Today, the Supreme Court issued a unanimous, consolidated opinion in United States v. Wurie and Riley v. California
(Nos. 13-132, 13-212), declining to extend the search incident to arrest exception in United States v. Robinson
, 414 U.S. 218 (1973) "to searches of data on cell phones, and hold[ing] instead that officers must generally secure a warrant before conducting such a search."
The Court sought a clear rule for cell phone searches, rejecting the government's various proposed solutions as infeasible and/or overly intrusive. Instead, the Court reasoned, case-specific exceptions may still justify a warrantless search, such as the need to prevent the imminent destruction of evidence in individual cases, to pursue a fleeing suspect, or assist the injured.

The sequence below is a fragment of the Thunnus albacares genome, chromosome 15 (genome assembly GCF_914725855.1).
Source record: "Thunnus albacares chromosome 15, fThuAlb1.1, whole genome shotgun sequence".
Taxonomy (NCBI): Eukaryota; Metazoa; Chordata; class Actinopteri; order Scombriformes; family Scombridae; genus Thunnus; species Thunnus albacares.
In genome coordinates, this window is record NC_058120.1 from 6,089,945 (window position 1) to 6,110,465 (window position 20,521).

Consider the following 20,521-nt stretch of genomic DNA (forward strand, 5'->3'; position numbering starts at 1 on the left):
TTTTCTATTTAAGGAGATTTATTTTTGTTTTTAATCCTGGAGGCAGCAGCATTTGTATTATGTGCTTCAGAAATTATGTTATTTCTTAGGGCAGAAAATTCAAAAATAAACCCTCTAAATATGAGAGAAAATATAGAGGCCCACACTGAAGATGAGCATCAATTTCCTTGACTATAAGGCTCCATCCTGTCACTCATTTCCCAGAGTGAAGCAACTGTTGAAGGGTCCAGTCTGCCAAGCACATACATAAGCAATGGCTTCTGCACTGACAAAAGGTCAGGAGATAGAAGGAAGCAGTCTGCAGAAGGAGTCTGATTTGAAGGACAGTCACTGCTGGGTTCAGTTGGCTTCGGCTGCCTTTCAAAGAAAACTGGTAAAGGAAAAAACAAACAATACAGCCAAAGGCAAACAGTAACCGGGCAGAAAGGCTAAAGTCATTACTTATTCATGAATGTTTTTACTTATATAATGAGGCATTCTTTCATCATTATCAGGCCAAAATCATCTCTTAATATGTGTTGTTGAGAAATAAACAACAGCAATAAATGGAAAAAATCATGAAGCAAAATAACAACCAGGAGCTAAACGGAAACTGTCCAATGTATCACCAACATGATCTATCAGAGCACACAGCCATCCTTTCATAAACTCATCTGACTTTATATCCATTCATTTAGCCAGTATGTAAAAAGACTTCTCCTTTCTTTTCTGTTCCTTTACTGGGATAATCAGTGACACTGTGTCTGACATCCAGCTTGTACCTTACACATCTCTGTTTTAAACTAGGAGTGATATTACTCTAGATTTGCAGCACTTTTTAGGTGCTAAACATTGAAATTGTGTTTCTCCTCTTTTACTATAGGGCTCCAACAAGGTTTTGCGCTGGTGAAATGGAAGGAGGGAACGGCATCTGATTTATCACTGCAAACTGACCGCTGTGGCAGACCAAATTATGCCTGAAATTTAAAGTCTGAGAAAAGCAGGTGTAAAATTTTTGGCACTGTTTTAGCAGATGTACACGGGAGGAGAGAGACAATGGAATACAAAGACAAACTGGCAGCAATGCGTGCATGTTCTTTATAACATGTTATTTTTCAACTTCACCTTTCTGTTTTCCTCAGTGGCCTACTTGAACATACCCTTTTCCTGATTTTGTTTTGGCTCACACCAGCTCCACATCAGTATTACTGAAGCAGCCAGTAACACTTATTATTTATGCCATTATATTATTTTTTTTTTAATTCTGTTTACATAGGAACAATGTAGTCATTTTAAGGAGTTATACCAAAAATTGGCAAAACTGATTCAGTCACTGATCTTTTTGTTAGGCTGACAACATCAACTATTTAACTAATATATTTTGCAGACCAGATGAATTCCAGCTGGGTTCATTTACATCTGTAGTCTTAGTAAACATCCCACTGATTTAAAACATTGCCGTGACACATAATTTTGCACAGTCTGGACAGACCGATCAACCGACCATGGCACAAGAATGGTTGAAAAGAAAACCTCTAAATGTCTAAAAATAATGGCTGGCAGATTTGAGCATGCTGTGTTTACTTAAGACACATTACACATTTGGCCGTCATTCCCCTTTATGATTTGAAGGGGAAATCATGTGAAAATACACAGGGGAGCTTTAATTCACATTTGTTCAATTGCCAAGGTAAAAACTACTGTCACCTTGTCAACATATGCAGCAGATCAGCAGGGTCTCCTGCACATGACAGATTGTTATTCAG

In summing up its conclusion, the Court stated: "Modern cell phones are not just another technological convenience. With all they contain and all they may reveal, they hold for many Americans 'the privacies of life' . . . . The fact that technology now allows an individual to carry such information in his hand does not make the information any less worthy of the protection for which the Founders fought. Our answer to the question of what police must do before searching a cell phone seized incident to an arrest is accordingly simple— get a warrant."
For more on the opinion, see this SCOTUSblog post